On Thursday, Facebook Inc. addressed users who had gripes with its app for iPhones and iPads with the launch of a faster version. Rather than add a slew of new features, the company said it rebuilt the application from scratch to make it speedier and less clunky.
In a recent demonstration at the company's Menlo Park, Calif., headquarters, the new iPhone app opened about twice as fast as the older version. Photos and comments also load faster. Users can now "like" comments on photos, which wasn't possible with the previous mobile app.
Mick Johnson, mobile product manager at Facebook, said programmers removed some lesser-used features, such as a way to view the app horizontally, to help speed it up.
The mobile arena presents Facebook with its biggest challenge and its biggest opportunity. That's where its user base is growing the most. At the end of June, Facebook had 543 million users who accessed it with a phone or tablet computer, up 67 percent from 325 million a year earlier. Its overall user base grew 29 percent over the same time period, to 955 million.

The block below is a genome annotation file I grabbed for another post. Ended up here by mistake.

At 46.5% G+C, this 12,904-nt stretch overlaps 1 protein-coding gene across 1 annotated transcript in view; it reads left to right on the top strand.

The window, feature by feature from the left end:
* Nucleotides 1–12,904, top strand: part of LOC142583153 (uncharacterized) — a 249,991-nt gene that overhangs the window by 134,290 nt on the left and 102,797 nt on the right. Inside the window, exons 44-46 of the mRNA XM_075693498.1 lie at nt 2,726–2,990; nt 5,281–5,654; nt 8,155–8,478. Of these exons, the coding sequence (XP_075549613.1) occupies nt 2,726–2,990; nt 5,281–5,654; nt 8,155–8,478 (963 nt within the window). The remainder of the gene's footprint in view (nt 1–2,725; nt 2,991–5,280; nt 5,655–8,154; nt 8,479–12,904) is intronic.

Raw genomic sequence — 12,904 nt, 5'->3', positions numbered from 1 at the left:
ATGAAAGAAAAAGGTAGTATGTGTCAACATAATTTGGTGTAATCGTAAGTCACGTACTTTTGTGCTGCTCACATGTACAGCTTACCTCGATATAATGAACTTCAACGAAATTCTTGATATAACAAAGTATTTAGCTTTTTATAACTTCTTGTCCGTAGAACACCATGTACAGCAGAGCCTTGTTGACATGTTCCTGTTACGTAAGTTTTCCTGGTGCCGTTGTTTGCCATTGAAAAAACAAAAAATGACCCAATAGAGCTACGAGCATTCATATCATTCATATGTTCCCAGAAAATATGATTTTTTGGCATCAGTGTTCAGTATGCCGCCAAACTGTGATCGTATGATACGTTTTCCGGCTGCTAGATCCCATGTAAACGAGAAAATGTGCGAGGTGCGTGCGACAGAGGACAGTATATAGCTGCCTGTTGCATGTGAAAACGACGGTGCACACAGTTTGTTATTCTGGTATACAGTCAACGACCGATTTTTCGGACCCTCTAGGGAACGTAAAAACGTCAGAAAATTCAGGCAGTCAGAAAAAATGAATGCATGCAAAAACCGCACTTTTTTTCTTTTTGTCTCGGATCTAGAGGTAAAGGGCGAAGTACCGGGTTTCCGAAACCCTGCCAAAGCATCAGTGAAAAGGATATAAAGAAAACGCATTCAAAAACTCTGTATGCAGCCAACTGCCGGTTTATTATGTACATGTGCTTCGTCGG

But while Facebook ads are well-established on its website, the company only recently started experimenting with mobile advertisements. That's been a concern for investors, who've sent Facebook's stock down by nearly half since the company's initial public offering three months ago.
The iPad version of the new app now features Timeline, the latest version of the profile page that Facebook is rolling out to all of its users.
The app is available for free from Apple's App Store.
Still absent from Facebook's app is any integration of Instagram. That's because Facebook hasn't closed the acquisition of the photo-sharing app. Though it got a step closer Wednesday, when the Federal Trade Commission said it has closed its investigation into Facebook's planned acquisition.
The FTC said it is not taking action on the deal, which can now go forward as planned. Facebook has agreed to buy Instagram in a cash and stock deal worth about $748 million, based on Facebook's stock price on Thursday. The price tag had been about $1 billion when the companies initiated the deal before Facebook's IPO, in April.